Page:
Mr. Nava offered me an opportunity to review his juvenile novel, FEARFUL Scary Stories of the Evil App after noticing my review for Max Braillier’s The Last Kids on Earth. Let me make clear that I received no monetary payment for reviewing this book. Mr. Nava only provided me with a free Kindle-edition copy of his novel. The rating provided is my own, and it is honest.
- Author: Christian Nava with illustrations by Jesús Duke
- Publisher: Independently published
- Genre: Juvenile Fiction; Juvenile Horror
- Release Date: September 2, 2021
Esau “S” Bryant is a twelve-year-old boy desperate to become an influencer to help his family. And when he finds a strange phone in an abandoned mall, it seems he finally got a lucky break, until he realizes his new mobile device is cursed.
Now he will have to face his worst fears and fight an online evil spirit to save himself, his family, and—the world.
Christian Nava’s FEAFUL is one part Goosebumps nostalgia, one part Stephen King’s aversion toward technology – in this case phones and live-streaming – and two parts entertainingly fun. Nava breathes life into a diverse cast of characters and molds a spooky-literary universe that will surely spawn a great series that both middle-graders and their parents will enjoy.
Nava introduces twin brother Esau and Jake in the midst of the Squall – an electrical storm that sparks up strange activity in the small town of Quiet Falls. The brothers are vastly different – or so says, Esau, our narrator. Jake is a prodigy, while Esau is an aspiring social media influencer. (As a father of a middle-grader who aspires to be a YouTuber, Esau hits close to home.)
Esau wants to win the Playoffs, an online competition with a money prize. His goal isn’t just to make it big, but to use the money to put his family back together again. These plans are derailed when Jake finds a mysterious phone in an abandoned mall. Using the phone, Jake’s online popularity rises while Esau’s fails.
However, something isn’t right in Quiet Falls. Rumors of strange happenings are spreading. Strange sightings are seen. And Esau is certain that his brother’s phone is at the center of it all.
I love the characters Nava breathes life into. There’s CJ, Esau’s best friend and next-door neighbor, whose geeky sensibility brings extra nerdom to the story – she named her cats after The Fellowship of the Ring! Not to mention CJ’s cousin, Kara, who was sent to live with her uncle for the summer after an incident at her old school. And while they play a small part, parents do have a role in this story. The twins’ parents are human. We see that their mom is having troubles of her own when Esau notes a bottle of sleeping pills by her beside table. And their father is chasing a dream that may have caused the riff in the family.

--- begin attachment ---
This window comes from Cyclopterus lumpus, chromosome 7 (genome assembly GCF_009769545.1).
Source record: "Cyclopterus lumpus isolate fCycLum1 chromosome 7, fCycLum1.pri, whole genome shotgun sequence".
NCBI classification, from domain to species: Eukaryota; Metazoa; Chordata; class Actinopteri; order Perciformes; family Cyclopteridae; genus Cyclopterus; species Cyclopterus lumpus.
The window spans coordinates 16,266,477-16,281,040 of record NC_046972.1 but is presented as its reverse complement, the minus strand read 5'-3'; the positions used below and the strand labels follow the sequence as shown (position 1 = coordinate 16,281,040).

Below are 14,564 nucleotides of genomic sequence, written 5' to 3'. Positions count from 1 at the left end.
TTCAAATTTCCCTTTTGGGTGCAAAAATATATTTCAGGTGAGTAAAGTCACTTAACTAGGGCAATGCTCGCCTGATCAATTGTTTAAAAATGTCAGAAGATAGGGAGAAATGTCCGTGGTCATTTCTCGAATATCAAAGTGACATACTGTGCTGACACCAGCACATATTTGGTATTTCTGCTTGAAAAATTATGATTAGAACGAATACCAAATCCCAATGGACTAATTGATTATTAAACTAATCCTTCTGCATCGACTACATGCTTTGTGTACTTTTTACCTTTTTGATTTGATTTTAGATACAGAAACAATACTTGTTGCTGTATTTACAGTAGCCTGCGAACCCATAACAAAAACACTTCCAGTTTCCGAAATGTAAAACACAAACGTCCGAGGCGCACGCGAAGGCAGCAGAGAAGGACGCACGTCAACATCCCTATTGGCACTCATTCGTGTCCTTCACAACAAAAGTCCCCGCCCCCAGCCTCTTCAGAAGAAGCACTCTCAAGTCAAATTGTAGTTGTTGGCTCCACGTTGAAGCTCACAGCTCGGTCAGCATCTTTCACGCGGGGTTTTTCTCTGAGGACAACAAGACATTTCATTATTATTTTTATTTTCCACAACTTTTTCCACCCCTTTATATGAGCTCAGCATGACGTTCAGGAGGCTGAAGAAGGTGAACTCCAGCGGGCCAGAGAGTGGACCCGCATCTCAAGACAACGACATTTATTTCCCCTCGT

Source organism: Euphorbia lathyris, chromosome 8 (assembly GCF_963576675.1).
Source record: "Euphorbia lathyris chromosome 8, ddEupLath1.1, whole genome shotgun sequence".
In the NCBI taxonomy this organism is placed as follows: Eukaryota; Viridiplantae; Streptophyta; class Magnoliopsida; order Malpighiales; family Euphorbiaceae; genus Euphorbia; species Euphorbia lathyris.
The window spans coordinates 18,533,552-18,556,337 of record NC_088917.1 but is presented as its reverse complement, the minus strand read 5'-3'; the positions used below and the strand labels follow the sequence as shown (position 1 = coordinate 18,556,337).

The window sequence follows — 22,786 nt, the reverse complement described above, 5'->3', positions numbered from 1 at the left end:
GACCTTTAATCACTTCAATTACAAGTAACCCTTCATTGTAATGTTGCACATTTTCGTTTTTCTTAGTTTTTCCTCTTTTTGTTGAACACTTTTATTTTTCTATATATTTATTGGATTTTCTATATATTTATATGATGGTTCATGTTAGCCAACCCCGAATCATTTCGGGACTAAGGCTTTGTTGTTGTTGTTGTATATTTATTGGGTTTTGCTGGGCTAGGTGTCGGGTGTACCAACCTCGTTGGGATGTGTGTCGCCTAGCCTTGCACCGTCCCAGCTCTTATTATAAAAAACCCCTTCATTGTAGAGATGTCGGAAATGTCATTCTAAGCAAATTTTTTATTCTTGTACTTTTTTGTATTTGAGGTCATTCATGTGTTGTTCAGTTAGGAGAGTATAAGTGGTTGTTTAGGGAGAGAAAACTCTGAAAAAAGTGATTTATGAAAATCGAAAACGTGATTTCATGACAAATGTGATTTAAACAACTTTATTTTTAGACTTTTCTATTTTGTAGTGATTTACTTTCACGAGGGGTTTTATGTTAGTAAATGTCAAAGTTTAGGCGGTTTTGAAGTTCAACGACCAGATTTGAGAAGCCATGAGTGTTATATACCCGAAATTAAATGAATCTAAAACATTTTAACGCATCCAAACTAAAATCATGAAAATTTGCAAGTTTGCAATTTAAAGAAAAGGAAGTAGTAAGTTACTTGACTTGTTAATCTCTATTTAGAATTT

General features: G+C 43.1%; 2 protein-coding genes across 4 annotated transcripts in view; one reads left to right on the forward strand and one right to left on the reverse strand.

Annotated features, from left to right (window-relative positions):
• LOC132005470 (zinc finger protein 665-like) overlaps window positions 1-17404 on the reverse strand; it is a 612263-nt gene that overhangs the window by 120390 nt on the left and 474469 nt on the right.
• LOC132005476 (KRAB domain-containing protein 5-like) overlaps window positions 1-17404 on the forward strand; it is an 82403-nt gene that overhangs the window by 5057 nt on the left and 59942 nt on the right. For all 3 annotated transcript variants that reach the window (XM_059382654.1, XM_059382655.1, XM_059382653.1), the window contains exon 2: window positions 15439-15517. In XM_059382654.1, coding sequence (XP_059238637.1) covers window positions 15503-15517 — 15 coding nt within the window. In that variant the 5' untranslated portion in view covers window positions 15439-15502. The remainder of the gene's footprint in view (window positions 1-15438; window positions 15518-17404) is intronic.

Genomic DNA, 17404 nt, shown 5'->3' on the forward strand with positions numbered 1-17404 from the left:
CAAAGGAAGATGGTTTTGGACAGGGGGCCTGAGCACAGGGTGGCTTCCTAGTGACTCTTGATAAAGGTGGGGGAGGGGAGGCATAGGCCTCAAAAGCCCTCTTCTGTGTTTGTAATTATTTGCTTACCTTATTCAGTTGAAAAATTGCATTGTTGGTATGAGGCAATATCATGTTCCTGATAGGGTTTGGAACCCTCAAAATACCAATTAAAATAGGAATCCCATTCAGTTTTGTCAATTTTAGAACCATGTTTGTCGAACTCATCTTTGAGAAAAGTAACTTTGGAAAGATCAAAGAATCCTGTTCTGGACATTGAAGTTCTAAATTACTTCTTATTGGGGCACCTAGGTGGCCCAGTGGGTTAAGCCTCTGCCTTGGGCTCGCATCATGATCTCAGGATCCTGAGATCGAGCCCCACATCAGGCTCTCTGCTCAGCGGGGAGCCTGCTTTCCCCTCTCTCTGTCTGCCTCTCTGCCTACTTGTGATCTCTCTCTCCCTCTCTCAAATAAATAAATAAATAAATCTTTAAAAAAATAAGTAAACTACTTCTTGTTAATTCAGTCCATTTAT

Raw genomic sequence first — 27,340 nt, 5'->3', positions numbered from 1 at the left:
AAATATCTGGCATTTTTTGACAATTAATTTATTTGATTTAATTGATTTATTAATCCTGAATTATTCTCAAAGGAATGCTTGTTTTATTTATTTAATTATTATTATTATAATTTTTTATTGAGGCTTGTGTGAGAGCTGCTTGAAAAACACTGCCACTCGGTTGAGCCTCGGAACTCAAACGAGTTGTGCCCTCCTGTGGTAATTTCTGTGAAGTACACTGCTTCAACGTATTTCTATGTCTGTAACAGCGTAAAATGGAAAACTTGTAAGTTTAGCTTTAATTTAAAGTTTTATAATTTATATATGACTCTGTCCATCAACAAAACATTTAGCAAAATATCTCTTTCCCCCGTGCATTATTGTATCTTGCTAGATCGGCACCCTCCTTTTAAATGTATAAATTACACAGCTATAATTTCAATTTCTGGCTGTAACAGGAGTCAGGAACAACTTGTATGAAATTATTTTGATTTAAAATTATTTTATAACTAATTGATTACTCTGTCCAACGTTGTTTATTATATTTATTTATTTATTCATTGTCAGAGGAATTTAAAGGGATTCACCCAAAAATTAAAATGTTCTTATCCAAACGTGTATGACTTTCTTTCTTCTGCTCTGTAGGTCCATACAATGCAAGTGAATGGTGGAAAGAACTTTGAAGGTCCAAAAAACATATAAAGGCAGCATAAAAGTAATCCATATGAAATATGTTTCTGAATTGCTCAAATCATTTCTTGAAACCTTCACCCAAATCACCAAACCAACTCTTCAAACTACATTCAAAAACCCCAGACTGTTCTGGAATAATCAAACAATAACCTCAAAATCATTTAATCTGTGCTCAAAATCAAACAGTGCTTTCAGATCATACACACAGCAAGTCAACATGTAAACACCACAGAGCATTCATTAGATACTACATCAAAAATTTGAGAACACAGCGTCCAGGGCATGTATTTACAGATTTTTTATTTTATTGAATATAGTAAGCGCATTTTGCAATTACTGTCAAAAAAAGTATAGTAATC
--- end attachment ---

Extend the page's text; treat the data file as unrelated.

Nava engages the audience by using the current slang. He incorporates folklore into his story, digging deep into the Native American mythologies. My hopes is that this stirs some interest in his young readers to research the matter; although, I hope they have a better experience than Esau when he visited the public library (see Afterthought).
While the story does keep the reader’s attention, there are some things that I frowned upon as an adult – surely the targeted audience will ignore these “faults.”
The first is, of course, the use of current lingo. The problem with trying to relate to much with youths today is their ever growing and altering vocabulary. What is popular today may not be popular tomorrow.
Nava also leaves so many branches in his novel – untied strings that aren’t resolved by the story’s end. However, it is clear what he is doing – this is just the beginning of Nava’s literary universe which will surely span throughout several novels (something I look forward to reading).
The one thing that really got me is the library scene. Mr. Nava did you really ask me to read your novel without knowing that I’ve worked within the library world for the last decade of my life? Can we stop with the age-old, redundant library tropes?
Nava writes: “Instead of googling what I needed, I ventured into the local book cemetery (AKA the public library) to remain off the grid” (emphasis mine). Nava continues by writing: “…the librarian, a little bald man with glasses, kicked me out for being too loud” (emphasis mine).
Libraries aren’t the quiet, dusty-book filled chambers conjured up on popular culture. Instead, libraries are filled to the brim with public activities – not all of them quiet. Painting them as unwelcoming toward children only damages the work we’ve done thus far in trying to prove otherwise. So please – Mr. Nava – and all writers of juvenile literature – it’s time to end this library trope.